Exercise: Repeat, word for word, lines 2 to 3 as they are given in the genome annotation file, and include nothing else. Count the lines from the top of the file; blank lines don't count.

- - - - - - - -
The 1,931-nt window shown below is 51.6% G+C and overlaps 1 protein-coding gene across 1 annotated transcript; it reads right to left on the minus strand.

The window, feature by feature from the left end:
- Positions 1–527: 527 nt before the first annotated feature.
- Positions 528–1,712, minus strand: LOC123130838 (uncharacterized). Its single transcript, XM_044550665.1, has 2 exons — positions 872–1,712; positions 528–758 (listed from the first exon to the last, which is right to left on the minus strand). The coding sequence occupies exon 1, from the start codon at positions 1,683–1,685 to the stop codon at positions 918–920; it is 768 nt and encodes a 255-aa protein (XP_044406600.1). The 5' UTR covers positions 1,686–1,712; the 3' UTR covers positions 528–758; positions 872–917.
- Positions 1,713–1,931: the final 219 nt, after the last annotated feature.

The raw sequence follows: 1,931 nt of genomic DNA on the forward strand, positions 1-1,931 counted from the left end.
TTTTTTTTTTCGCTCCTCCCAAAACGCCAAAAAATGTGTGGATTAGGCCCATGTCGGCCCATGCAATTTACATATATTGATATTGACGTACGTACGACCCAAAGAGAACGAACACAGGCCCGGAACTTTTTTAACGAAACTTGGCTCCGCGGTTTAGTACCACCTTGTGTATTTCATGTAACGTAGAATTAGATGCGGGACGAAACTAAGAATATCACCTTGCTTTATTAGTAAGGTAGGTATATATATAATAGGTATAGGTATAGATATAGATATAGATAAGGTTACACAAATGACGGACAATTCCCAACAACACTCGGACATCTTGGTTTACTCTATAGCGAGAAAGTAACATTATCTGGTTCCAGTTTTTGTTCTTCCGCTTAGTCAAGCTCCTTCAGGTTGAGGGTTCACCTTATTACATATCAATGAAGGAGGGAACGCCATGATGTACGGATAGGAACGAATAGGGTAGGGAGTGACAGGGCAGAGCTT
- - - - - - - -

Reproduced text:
The window, feature by feature from the left end:
- Positions 1–527: 527 nt before the first annotated feature.